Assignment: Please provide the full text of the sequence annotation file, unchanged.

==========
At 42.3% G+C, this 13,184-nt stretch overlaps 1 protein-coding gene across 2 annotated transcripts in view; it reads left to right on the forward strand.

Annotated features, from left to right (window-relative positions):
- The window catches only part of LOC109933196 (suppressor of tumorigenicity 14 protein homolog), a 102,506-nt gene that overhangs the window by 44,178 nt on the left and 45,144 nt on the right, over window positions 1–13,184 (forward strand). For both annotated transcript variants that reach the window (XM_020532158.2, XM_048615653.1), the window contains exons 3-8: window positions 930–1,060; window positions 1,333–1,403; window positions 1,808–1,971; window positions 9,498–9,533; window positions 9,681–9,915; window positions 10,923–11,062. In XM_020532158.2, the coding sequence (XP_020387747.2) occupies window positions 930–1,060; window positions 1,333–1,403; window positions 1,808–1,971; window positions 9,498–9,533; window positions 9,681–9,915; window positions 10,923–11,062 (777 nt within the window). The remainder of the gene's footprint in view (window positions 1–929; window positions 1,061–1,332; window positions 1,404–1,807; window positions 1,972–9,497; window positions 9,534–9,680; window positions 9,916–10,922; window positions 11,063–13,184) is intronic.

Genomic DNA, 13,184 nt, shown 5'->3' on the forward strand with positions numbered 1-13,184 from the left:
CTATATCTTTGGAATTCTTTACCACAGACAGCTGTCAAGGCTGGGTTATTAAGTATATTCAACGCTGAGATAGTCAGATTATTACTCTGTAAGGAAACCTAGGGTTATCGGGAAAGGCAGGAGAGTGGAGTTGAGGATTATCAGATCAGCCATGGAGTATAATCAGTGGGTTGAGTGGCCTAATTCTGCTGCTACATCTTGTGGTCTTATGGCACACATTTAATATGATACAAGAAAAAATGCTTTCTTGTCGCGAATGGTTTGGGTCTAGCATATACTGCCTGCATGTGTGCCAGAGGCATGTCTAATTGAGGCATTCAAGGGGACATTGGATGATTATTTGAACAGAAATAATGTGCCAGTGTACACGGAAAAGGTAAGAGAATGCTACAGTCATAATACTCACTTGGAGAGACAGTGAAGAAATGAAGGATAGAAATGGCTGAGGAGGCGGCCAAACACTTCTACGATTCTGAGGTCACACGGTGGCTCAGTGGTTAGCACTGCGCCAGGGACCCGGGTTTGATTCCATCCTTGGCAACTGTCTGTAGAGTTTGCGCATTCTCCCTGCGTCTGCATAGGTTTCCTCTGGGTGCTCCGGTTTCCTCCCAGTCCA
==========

At 42.3% G+C, this 13,184-nt stretch overlaps 1 protein-coding gene across 2 annotated transcripts in view; it reads left to right on the forward strand.

Annotated features, from left to right (window-relative positions):
- The window catches only part of LOC109933196 (suppressor of tumorigenicity 14 protein homolog), a 102,506-nt gene that overhangs the window by 44,178 nt on the left and 45,144 nt on the right, over window positions 1–13,184 (forward strand). For both annotated transcript variants that reach the window (XM_020532158.2, XM_048615653.1), the window contains exons 3-8: window positions 930–1,060; window positions 1,333–1,403; window positions 1,808–1,971; window positions 9,498–9,533; window positions 9,681–9,915; window positions 10,923–11,062. In XM_020532158.2, the coding sequence (XP_020387747.2) occupies window positions 930–1,060; window positions 1,333–1,403; window positions 1,808–1,971; window positions 9,498–9,533; window positions 9,681–9,915; window positions 10,923–11,062 (777 nt within the window). The remainder of the gene's footprint in view (window positions 1–929; window positions 1,061–1,332; window positions 1,404–1,807; window positions 1,972–9,497; window positions 9,534–9,680; window positions 9,916–10,922; window positions 11,063–13,184) is intronic.

Genomic DNA, 13,184 nt, shown 5'->3' on the forward strand with positions numbered 1-13,184 from the left:
CTATATCTTTGGAATTCTTTACCACAGACAGCTGTCAAGGCTGGGTTATTAAGTATATTCAACGCTGAGATAGTCAGATTATTACTCTGTAAGGAAACCTAGGGTTATCGGGAAAGGCAGGAGAGTGGAGTTGAGGATTATCAGATCAGCCATGGAGTATAATCAGTGGGTTGAGTGGCCTAATTCTGCTGCTACATCTTGTGGTCTTATGGCACACATTTAATATGATACAAGAAAAAATGCTTTCTTGTCGCGAATGGTTTGGGTCTAGCATATACTGCCTGCATGTGTGCCAGAGGCATGTCTAATTGAGGCATTCAAGGGGACATTGGATGATTATTTGAACAGAAATAATGTGCCAGTGTACACGGAAAAGGTAAGAGAATGCTACAGTCATAATACTCACTTGGAGAGACAGTGAAGAAATGAAGGATAGAAATGGCTGAGGAGGCGGCCAAACACTTCTACGATTCTGAGGTCACACGGTGGCTCAGTGGTTAGCACTGCGCCAGGGACCCGGGTTTGATTCCATCCTTGGCAACTGTCTGTAGAGTTTGCGCATTCTCCCTGCGTCTGCATAGGTTTCCTCTGGGTGCTCCGGTTTCCTCCCAGTCCA